6th international Symposium on Hepatitis Care in Substance Users Jersey City/New York, USA 6 - 8 September 2017

PEOPLE WHO USE DRUGS REQUIRE PRIORITISATION NOT EXCLUSION IN EFFORTS TO ELIMINATE HEPATITIS C

 

(Wednesday, 6th September 2017: New York)  An international conference bringing together hepatitis C experts from around the world is today calling for strategies to prioritise people who use drugs, saying hepatitis C elimination is impossible without them.

“The number of people around the world dying from hepatitis C is increasing. We have the tools to reverse this trend, to eliminate this disease and save millions of lives. But it will not happen  until people who use drugs become a focus of our efforts,” said Associate Professor Jason Grebely, President of the International Network of Hepatitis C in Substance Users (INHSU),  the convenors of the conference.

Hepatitis C is a blood borne virus that if left untreated can result in cirrhosis, liver cancer, and liver failure. Globally, there is an estimated 71.1 million people with chronic hepatitis C, resulting in over 700 000 deaths each year and the numbers are increasing. Eight per cent of those living with the disease and almost a quarter of new infections are in people who use drugs.

New, highly effective curative treatments have sparked hope of a world free of hepatitis C. Countries like Australia are currently on track to eliminate the disease as a public health concern by 2026 thanks to a public health strategy that offers treatment to all without restriction, and the prioritisation of people who use drugs. However in the US and many countries globally, hepatitis C testing, linkage to care, and treatment for people who use drugs remain low.

Why treat?

  • It is essential for elimination. Without treatment for people who use drugs, elimination of hepatitis C will be impossible as the disease prevalence in this group is simply too high.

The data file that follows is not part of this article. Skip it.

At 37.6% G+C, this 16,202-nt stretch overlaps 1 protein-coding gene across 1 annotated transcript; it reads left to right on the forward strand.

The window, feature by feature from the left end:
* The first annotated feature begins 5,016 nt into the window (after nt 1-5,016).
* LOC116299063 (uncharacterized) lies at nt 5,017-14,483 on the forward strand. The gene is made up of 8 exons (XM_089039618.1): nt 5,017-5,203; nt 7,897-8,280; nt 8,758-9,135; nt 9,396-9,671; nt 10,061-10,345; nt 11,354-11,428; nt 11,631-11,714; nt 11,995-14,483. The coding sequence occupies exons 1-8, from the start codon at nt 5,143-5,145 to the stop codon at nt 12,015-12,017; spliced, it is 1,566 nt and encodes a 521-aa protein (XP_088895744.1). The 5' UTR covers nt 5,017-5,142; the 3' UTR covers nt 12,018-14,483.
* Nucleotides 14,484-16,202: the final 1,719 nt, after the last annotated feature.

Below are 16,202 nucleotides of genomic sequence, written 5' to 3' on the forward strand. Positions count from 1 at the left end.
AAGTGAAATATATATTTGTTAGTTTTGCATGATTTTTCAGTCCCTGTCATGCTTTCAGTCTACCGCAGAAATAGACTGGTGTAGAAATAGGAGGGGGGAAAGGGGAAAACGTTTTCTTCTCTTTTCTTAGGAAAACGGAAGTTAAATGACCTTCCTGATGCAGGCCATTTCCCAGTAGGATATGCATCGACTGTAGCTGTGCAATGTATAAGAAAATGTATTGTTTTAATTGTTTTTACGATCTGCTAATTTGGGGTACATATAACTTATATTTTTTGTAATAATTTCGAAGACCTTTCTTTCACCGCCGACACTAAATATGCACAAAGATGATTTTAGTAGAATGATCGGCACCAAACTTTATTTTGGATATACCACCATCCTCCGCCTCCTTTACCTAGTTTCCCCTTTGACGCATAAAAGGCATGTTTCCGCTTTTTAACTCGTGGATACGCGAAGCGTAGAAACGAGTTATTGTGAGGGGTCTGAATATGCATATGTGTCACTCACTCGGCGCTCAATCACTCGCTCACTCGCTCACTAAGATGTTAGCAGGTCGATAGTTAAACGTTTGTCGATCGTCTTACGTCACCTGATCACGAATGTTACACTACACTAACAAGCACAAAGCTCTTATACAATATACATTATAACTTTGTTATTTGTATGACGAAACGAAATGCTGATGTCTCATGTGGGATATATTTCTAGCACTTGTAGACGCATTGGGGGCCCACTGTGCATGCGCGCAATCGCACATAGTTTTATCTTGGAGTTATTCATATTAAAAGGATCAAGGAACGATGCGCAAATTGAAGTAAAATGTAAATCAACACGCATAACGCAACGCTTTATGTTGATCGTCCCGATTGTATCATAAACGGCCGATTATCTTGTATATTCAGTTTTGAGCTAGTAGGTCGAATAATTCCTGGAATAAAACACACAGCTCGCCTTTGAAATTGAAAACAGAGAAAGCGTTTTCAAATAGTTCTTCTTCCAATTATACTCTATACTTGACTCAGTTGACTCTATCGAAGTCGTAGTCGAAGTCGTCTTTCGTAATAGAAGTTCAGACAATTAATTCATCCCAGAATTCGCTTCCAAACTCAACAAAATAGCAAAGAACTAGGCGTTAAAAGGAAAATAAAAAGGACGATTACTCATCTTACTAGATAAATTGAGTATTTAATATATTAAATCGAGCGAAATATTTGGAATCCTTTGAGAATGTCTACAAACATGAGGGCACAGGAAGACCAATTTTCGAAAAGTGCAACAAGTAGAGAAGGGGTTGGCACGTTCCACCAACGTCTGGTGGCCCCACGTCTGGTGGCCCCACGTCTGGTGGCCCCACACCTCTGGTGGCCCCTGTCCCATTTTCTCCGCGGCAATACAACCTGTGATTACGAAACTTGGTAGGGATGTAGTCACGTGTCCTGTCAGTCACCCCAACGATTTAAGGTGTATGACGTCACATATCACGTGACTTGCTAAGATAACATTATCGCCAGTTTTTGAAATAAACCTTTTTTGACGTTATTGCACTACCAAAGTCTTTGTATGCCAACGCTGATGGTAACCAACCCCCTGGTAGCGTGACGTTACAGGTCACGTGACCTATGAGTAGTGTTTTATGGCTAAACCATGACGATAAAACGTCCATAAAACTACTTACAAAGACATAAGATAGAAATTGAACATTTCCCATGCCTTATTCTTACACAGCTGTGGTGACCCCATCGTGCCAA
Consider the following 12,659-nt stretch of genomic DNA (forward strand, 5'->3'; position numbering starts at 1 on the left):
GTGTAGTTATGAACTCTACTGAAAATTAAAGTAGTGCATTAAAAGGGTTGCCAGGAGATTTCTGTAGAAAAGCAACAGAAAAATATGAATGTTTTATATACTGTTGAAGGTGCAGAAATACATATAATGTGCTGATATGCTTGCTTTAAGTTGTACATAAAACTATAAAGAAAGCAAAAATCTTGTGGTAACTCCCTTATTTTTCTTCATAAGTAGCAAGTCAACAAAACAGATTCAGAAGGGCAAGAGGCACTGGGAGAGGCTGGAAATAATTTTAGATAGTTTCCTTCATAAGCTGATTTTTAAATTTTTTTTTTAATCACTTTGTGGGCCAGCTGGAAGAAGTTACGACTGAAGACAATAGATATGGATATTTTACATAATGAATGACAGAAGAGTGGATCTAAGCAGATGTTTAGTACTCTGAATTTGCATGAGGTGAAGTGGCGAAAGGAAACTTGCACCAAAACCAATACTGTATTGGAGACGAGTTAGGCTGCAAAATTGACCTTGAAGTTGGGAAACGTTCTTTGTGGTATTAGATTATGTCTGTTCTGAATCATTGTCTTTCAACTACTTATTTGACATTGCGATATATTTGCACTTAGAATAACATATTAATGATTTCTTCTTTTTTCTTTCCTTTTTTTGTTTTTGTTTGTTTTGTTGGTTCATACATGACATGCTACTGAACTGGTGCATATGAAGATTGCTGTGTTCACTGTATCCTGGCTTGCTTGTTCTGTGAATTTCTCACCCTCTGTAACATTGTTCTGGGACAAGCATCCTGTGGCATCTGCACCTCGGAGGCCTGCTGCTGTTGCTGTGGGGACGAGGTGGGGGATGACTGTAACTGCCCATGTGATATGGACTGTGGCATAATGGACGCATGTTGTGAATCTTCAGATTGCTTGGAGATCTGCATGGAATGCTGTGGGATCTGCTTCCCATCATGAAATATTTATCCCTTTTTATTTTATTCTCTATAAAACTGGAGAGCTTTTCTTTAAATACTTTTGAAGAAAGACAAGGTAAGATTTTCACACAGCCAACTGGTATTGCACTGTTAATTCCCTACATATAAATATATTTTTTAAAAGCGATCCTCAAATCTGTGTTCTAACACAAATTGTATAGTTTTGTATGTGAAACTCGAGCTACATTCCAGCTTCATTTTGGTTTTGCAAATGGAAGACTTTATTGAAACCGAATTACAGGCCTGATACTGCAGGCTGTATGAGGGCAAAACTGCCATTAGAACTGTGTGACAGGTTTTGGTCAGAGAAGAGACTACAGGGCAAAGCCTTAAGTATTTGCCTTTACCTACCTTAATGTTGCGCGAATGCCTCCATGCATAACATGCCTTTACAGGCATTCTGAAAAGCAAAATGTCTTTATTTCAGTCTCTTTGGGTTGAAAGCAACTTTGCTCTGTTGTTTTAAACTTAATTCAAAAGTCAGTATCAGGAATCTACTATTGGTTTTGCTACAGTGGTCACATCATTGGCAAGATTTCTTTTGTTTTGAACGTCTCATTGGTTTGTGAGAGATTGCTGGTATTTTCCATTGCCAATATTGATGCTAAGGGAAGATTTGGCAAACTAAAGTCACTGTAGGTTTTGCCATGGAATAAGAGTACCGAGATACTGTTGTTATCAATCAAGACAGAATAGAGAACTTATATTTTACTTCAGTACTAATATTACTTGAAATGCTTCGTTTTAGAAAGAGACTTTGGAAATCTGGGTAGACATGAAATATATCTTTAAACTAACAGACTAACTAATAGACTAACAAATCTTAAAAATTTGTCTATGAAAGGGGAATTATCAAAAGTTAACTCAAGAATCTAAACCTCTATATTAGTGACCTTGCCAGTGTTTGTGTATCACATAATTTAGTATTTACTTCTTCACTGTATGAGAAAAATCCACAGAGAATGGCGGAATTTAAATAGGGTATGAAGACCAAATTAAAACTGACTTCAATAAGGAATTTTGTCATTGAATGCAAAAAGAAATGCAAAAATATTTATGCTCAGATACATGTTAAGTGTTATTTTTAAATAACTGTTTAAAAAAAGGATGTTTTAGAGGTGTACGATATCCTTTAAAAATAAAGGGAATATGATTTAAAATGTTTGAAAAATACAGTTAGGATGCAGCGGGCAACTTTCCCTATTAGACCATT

• It can be cost effective compared with delaying until the development of cirrhosis, decompensated liver disease, and liver cancer.
  • It will reduce onward transmission: Studies from Scotland, Australia and Canada indicate that a 3 to 5 fold increase in the number of people who inject drugs on treatment could reduce chronic hepatitis C prevalence by 15-50% within a decade.
  • It works. Recent evidence shows that new hepatitis C cures are just as effective in people who use drugs as other populations and that reinfections levels are low.

Experts at the 6th International Symposium on Hepatitis Care in Substance Users  say that to be successful, elimination of hepatitis C in people who use drugs requires careful integration with harm prevention programs and linkage to care, as well as a review of policies that drive disease spread. Research being presented at the conference demonstrates that:

  • Opioid Substitution Therapy (OST) and Needle and Syringe Programs (NSP) can reduce hepatitis C incidence by up to 80%.
  • Response to new hepatitis C DAA treatment among people who use drugs is high and reinfection is low.
  • Community involvement is key to successful program implementation. “Access to good quality healthcare should be a basic human right for any person, irrespective of whether they use drugs,”  said A/Prof. Grebely.  “But when providing this also means we are able to eliminate a disease currently affecting 71 million people around the world, then taking action becomes even more of a moral and public health imperative. We cannot afford to delay any longer.”

    ABOUT THE CONFERENCE

    The 6th International Symposium on Hepatitis Care in Substance Users is the leading international conference focused on the management of hepatitis among substance users. It is organized by the International Network for Hepatitis in Substance Users (INHSU). The symposium has been previously held in Zurich, Brussels, Munich, Sydney and Oslo. The 6th International Symposium on Hepatitis Care in Substance Users is taking place in New York.

    RESEARCH TO BE PRESENTED AT INHSU 2017 

    The conference will present latest research on

  • Cost-effectiveness of scaling up HCV prevention, testing and treatment among people who inject drugs;
  • The rising burden of opioid use in North America;
  • Needle & Syringe Programmes (NSP) and Opioid Substitution Therapy (OST) including the cost-effectiveness of NSP;
  • Strategies to enhance prevention of HCV infection and reinfection;
  • Novel diagnostics for HCV infection;
  • Updates on models of care;
  • Efficacy and safety of new HCV therapies in people who inject drugs.


    View the conference speakers

    View the conference program

    Please note:   Links to abstracts and select presentations will be posted on the INHSU conference website.

    To arrange interviews please contact:  Petrana Lorenz  petrana@arkcommunications.com.au